The Wyoming Attorney General’s Office wants a court to dismiss the state's residency lawsuit against unsuccessful Republican gubernatorial candidate Taylor Haynes, according to a news release from Wyoming Secretary of State Ed Buchanan.

"My office had hoped that a ruling in this case would set a firm judicial precedent and provide guidance as to our authority relating to candidate eligibility," Buchanan said.

"The definitive primary election results in the governor’s race leaves the court without an active legal issue to consider," he said.

Buchanan will seek a legislative solution to the candidate eligibility question, he added.

Questions arose about Haynes' residency in July when Albany County District Attorney Peggy Trent received a complaint in June and began investigating his residency. The nonprofit, independent news organization Wyofile published a report that delved into the residency questions.

The Wyofile report said Haynes' swore an oath that he was a registered voter and lived at 702 S. Third St., in Laramie. That is the address of the building of Prodegi Corporate Benefit Services, which did not have a kitchen or shower, according to a real estate agent interviewed by Wyofile,

The number listed for Haynes in the Secretary of State's primary candidate election roster is for the Prodegi office. A message requesting comment from Haynes was not returned.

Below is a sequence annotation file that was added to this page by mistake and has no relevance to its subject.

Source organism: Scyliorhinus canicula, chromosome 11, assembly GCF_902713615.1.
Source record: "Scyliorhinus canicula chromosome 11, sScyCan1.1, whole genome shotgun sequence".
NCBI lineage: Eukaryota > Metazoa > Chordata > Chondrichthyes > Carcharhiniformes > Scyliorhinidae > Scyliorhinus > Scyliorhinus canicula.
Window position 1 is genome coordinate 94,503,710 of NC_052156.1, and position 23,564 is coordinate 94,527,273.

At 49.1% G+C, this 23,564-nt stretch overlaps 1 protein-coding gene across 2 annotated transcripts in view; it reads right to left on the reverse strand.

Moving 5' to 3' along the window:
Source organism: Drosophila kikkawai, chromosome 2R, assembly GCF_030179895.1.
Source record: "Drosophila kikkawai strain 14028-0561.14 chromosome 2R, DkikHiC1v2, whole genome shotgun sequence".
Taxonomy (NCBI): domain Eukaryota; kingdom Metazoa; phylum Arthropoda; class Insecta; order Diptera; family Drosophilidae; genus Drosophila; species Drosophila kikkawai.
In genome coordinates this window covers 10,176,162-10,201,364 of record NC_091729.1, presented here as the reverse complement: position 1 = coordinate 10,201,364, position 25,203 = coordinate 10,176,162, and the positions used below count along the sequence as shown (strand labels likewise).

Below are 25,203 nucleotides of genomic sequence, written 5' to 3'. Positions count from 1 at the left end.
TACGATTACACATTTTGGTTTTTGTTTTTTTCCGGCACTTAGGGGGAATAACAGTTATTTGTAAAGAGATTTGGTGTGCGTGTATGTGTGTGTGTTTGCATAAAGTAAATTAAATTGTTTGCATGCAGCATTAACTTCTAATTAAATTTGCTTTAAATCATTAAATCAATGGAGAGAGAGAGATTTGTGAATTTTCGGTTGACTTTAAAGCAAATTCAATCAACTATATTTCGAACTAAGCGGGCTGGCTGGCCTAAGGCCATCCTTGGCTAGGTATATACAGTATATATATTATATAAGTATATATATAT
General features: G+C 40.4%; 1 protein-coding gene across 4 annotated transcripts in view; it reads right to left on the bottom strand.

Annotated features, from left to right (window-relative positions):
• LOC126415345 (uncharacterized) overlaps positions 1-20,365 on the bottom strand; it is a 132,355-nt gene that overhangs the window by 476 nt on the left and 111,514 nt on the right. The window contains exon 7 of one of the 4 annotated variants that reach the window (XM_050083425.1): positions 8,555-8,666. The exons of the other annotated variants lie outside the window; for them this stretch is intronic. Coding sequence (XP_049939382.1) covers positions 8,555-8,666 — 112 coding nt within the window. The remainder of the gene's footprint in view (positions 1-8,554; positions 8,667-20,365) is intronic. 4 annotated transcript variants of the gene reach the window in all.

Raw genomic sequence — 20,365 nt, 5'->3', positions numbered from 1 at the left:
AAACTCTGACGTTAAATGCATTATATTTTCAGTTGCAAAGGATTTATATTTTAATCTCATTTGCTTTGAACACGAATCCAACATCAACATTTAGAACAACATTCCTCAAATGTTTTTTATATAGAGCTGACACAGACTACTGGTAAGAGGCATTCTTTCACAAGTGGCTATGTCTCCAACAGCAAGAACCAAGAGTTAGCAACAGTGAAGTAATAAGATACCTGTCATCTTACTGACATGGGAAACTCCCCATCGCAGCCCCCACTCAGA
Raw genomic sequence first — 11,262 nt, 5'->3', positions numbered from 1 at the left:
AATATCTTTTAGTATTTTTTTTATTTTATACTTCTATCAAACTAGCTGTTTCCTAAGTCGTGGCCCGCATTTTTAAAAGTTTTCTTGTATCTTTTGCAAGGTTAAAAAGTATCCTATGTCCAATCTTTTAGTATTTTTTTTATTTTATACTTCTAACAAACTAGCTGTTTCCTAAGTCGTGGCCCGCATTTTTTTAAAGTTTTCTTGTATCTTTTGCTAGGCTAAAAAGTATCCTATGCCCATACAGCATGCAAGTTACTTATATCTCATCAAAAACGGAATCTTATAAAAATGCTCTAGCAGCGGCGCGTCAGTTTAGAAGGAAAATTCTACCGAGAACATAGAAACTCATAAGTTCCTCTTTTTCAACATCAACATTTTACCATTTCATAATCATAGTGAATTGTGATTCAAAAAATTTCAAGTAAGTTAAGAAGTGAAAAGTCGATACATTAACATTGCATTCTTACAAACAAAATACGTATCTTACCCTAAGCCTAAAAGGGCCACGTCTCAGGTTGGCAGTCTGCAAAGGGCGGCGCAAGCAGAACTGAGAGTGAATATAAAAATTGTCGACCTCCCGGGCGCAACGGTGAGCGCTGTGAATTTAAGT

After the initial reports questioning Haynes' residency, the Wyoming Attorney General's Office asked the Laramie County District Court to rule on whether Haynes had lived in the state for five continuous years before a gubernatorial election -- a requirement mandated by the Wyoming Constitution for candidates for governor.

Haynes defended his claim of residency and called the allegations "dirty political tricks" and blamed the allegations on unsuccessful GOP gubernatorial candidate Harriet Hageman, who denied Haynes' assertions. Mark Gordon of Buffalo defeated Haynes, Hageman, Sam Galeotos, Foster Friess and Bill Dahlin in the GOP Aug. 21 primary.

Haynes' defeat at the polls rendered the lawsuit moot, according to the motion to dismiss the lawsuit.

The Wyoming Attorney General wanted an expedited hearing and review of the matter in July, but Haynes would not agree to it and instead wanted it to happen in January.

That's what will happen if the Laramie County District Court does not grant the motion to dismiss the lawsuit.

If the court grants the motion to dismiss, the two questions by Attorney General of the Wyoming Judiciary will remain unanswered:

"1. Does Dr. Taylor Haynes meet the residency requirement to hold the office of governor under Article 4 Section 2 of the Constitution of the State of Wyoming?"

"2. Does the Secretary of State, as Wyoming’s chief election officer, have the legal and statutory authority to act upon issues relating to a candidate’s eligibility?"

Regardless of what happens in court, Buchanan said the Secretary of State's Office will work with the Legislature to answer the question of candidate eligibility. "The legislature is the right body for this issue as the Wyoming Constitution instructs the legislature to ‘secure the purity of elections, and guard against abuses of the elective franchise.'"